Devaluation in Modern Economies
Present day currencies are usually fiat currencies with insignificant inherent value. The value of currency is determined by the interplay of money supply and money demand. As some countries hold floating exchange rates, others maintain fixed exchange rate policy against the United States dollar or other major currencies. These fixed rates are usually maintained by a combination of legally enforced capital controls or through government trading of foreign currency reserves to manipulate the money supply. Under fixed exchange rates, persistent capital outflows or trade deficits may lead countries to lower or abandon their fixed rate policy, resulting in a devaluation (as persistent surpluses and capital inflows may lead them towards revaluation). However, that a devaluation would reduce trade deficits depends on fulfilling the Marshall-Lerner Condition: the sum of exports and imports elasticities (in absolute value) must be greater than 1.
In an open market, the perception that a devaluation is imminent may lead speculators to sell the currency in exchange for the country's foreign reserves, increasing pressure on the issuing country to make an actual devaluation. When speculators buy out all of the foreign reserves, a balance of payments crisis occurs. Economists Paul Krugman and Maurice Obstfeld present a theoretical model in which they state that the balance of payments crisis occurs when the real exchange rate (exchange rate adjusted for relative price differences between countries) is equal to the nominal exchange rate (the stated rate) (Krugman, Paul and Maurice Obstfeld. International Economics (2000), Chapter 17 [Appendix II]). In practice, the onset of crisis has typically occurred after the real exchange rate has depreciated below the nominal rate. The reason for this is that speculators do not have perfect information; they sometimes find out that a country is low on foreign reserves well after the real exchange rate has fallen. In these circumstances, the currency value will fall very far very rapidly. This is what occurred during the 1994 economic crisis in Mexico.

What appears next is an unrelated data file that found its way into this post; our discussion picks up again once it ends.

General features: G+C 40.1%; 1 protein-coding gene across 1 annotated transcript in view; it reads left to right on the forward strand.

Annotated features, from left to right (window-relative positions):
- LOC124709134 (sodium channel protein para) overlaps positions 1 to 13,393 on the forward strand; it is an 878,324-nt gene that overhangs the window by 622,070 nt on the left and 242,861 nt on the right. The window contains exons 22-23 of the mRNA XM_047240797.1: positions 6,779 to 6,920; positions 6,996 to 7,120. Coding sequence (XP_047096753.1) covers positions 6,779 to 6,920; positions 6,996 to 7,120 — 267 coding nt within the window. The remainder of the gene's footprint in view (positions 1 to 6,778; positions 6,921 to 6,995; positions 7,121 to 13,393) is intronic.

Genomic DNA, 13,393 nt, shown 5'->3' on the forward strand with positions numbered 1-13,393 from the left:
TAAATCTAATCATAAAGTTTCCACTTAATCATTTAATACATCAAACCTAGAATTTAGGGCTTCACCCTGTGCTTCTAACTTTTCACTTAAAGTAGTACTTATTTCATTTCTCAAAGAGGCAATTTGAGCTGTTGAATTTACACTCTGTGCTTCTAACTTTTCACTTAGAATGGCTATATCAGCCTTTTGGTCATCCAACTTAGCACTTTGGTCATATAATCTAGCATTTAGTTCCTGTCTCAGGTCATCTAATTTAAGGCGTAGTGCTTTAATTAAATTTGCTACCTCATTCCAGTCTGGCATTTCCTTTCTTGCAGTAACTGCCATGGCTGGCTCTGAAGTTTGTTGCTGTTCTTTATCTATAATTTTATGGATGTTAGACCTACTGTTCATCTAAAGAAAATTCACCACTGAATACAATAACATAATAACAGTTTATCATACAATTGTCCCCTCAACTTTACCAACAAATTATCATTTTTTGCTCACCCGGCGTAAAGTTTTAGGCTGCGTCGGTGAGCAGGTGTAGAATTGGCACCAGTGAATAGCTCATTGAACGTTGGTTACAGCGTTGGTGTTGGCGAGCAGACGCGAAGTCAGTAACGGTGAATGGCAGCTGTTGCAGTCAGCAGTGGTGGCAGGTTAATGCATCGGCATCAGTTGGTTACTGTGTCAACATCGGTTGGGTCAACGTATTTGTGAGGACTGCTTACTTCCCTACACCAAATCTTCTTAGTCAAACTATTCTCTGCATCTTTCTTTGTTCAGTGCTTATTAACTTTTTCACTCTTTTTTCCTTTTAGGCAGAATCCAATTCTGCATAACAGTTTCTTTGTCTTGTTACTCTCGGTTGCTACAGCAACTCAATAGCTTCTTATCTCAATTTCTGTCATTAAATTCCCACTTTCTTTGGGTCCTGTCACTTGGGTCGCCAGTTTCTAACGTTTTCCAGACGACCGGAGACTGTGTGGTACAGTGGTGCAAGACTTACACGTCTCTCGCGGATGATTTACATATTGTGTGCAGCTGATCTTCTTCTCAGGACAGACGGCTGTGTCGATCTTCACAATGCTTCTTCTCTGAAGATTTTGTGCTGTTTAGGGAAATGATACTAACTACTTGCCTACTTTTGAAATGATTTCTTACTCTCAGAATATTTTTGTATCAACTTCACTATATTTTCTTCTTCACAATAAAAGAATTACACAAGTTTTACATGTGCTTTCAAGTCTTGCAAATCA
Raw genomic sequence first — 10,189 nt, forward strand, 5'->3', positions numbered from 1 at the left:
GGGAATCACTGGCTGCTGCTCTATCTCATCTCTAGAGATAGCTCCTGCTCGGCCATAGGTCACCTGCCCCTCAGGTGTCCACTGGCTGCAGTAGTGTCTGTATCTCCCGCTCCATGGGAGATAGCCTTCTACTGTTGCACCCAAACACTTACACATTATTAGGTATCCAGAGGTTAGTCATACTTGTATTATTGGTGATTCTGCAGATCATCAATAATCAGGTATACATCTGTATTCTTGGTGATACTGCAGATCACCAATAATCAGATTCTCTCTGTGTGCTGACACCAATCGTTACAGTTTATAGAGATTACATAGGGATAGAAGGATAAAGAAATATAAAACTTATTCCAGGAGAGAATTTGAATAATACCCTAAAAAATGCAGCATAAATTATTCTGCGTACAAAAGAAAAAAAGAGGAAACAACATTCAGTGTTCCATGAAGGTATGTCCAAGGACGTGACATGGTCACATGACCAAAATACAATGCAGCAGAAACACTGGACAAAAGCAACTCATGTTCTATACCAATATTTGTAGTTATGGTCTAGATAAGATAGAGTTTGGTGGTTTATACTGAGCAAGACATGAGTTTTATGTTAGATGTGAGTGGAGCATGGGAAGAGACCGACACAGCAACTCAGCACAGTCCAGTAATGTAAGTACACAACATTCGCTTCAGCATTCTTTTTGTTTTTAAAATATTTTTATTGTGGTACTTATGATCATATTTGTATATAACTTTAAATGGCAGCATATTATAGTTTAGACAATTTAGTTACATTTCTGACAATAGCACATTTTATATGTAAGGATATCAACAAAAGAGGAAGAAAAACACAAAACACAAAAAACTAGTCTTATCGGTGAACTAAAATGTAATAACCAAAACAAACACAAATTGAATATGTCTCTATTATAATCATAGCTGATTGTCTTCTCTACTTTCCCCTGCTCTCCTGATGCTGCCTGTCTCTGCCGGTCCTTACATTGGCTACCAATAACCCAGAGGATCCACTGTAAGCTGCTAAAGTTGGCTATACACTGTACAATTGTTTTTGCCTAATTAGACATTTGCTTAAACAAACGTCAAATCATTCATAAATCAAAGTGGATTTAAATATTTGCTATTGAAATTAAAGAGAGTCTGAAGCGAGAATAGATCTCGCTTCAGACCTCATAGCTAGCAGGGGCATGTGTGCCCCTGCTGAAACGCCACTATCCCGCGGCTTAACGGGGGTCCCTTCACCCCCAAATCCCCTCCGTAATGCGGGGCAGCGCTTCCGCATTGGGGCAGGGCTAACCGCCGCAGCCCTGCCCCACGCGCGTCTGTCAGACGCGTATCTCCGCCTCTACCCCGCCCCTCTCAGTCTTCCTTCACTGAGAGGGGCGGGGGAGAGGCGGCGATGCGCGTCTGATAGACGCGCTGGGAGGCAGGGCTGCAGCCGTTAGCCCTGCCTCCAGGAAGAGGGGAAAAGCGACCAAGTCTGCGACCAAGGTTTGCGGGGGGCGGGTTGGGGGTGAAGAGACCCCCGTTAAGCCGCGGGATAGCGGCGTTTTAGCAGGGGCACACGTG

Generally, a steady process of inflation is not considered a devaluation, although if a currency has a high level of inflation, its value will naturally fall against gold or foreign currencies. Especially where a country deliberately prints money (a usual cause of hyperinflation) to cover a persistent budget deficit without borrowing, this may be considered a devaluation.